In the first few months after COVID-19 came on the scene, there was a lot of uncertainty and fear regarding what precautions should be taken to protect people from contracting the virus. Many employers have taken the step of having their employees work from home. Now that some employees are returning to work, office managers are working to ensure that their offices are as safe as possible for employees. Here are four COVID-19 precautions to implement in your office.
1. Keep Your Office Fully Clean and Disinfected
The COVID-19 pandemic has redefined what it means to keep an office space clean. It must be clean, disinfected, and sanitized. People use these terms interchangeably, but they don’t all mean the same thing.
Cleaning your office is where you get rid of germs, dirt, and impurities from surfaces. You will use soap, detergent, other cleaning products, and water. It is important to note that cleaning does not destroy germs. It lowers their numbers, thereby minimizing their ability to spread infection.
Next, you should disinfect your office. There are several EPA-registered disinfectants. These are chemicals that kill germs on surfaces. A disinfectant does not necessarily clean the dirt off the surface, but it removes germs. For this reason, disinfectants should be used after cleaning a surface. They can lower the infection risk even further.
Sanitizing lowers the number of germs on a surface even further, bringing an object to a safe level. When these three processes are followed, the risk of COVID-19 contamination is extremely low.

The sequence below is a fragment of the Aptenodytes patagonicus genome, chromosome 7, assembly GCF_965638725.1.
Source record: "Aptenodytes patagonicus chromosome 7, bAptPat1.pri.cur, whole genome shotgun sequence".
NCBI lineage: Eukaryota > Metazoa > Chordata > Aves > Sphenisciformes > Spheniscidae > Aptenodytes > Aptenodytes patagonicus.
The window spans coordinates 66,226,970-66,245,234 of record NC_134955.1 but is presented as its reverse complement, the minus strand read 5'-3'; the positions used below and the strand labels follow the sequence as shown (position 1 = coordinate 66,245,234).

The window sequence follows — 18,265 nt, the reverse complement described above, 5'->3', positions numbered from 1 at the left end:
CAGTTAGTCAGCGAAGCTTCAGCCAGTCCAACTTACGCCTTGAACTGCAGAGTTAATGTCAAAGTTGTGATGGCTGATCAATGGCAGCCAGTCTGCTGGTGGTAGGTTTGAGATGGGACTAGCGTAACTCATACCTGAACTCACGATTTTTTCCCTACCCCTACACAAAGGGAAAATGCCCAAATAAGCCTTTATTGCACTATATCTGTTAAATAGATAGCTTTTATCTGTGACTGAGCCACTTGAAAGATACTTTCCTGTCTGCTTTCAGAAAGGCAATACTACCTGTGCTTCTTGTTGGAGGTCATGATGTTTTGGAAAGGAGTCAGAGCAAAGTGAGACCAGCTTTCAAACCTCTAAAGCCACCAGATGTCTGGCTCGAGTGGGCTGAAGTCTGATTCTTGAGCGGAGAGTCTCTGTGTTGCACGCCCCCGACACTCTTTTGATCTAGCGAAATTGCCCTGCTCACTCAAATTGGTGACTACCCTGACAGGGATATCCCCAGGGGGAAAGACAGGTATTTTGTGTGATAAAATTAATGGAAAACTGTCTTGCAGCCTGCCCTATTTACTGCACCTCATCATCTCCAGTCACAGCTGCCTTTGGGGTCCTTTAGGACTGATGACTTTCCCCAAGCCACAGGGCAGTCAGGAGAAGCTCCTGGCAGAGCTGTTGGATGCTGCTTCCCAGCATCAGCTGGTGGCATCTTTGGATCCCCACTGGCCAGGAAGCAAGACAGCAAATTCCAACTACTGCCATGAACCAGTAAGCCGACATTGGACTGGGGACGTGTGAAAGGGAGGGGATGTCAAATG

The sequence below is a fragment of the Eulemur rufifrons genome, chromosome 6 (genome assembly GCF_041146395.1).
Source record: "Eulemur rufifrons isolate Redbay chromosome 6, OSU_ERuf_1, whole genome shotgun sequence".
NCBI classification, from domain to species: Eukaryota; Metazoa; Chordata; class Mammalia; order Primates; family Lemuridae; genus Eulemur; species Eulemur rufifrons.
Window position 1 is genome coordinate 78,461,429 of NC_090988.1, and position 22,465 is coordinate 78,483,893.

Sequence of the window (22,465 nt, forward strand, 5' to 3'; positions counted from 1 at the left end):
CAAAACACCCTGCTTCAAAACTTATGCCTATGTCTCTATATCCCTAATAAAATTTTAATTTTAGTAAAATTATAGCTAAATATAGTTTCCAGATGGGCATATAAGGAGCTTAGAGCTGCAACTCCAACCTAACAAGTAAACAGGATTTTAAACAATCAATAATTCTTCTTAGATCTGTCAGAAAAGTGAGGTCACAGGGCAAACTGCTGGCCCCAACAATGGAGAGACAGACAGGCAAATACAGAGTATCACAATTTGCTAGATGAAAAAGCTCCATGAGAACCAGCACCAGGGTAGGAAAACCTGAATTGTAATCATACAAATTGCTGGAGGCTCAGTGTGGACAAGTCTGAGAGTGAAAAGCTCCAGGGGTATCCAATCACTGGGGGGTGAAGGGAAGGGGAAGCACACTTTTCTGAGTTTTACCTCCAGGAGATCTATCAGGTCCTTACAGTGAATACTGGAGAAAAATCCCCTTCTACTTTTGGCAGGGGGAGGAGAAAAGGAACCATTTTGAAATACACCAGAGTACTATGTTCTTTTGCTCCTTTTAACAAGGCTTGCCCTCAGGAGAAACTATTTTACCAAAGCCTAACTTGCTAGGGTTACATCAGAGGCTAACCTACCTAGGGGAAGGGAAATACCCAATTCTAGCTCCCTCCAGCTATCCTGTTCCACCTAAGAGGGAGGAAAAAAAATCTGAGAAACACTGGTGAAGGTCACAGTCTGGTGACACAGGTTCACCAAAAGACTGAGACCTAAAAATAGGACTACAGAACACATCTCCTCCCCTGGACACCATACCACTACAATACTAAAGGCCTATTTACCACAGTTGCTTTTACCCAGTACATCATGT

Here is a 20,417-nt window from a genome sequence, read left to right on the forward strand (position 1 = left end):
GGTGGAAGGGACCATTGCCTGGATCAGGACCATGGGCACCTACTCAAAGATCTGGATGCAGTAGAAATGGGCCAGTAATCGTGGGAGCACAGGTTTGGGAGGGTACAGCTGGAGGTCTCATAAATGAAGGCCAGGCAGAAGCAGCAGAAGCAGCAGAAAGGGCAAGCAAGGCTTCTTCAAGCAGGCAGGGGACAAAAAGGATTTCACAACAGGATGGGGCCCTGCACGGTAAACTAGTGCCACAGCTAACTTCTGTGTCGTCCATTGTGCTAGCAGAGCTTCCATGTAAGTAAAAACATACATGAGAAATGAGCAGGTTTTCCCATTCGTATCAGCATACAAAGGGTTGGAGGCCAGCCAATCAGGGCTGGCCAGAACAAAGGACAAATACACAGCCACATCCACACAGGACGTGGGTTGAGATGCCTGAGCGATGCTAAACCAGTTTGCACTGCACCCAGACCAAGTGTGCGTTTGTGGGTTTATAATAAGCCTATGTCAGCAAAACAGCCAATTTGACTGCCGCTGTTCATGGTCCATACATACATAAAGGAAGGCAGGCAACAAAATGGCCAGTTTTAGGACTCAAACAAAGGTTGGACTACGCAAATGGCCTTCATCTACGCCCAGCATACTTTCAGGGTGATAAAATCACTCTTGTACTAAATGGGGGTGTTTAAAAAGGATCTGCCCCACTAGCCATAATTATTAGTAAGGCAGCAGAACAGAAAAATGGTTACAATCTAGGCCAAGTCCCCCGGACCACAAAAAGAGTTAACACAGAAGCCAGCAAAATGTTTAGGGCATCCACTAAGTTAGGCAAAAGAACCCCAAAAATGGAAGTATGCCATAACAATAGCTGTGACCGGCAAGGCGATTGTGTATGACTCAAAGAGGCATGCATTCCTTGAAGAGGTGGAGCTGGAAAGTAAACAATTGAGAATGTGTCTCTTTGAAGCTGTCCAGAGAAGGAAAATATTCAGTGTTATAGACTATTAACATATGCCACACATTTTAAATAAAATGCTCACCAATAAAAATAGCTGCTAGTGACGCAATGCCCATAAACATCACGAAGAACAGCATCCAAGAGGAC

2. Design a Support System
One of the best ways to support employees returning to the office is to follow pandemic best practices. These include implementing post-COVID office design trends that encourage social distancing.
Employees are responsible for thinking about the best way to utilize space. If possible, leave six feet of space between employees. Install physical barriers to minimize the transmission of airborne germs.
The idea of office space has changed. People are fearful of being in office environments. The support system an employer creates will be vital to minimizing that fear and making the transition easier.
COVID-19 has taken a toll on the mental health of workers. Employees may show signs of anxiety. To help counter this, some employers are including mental health and wellness services for their returning employees.
3. Create a Post-COVID Blueprint
As more information comes to light about the virus and the best techniques to address the risk associated with it, you will need to update your office blueprint. This involves creating an action plan for a safe work environment that protects customers and employees from any risk connected to COVID-19. This includes exposure and transmission. This blueprint needs to evolve constantly. Although employers and employees alike may have a sense of urgency to quickly get things back to normal, creating a blueprint and then revising these practices as the need arises are critical steps for a safe and stable return to the office.
4. Improve Ventilation
Regularly cleaning surfaces is good. However, cleaning the air is of greater importance when reducing the risk of virus transmission. Most covert infections happen via indoor air transmission.
Spraying disinfectants into the air is counterproductive and can hurt people. The key to making the air safer to breathe is to improve ventilation and filtration. These are the two tools that have been shown to reduce COVID-19 transmission risk.
Helping employees return to their offices safely and confidently during the COVID-19 pandemic is a challenge. Thankfully, employers can make the challenge a little less complicated by developing and implementing plans for sanitation and addressing the emotional needs of their employees.
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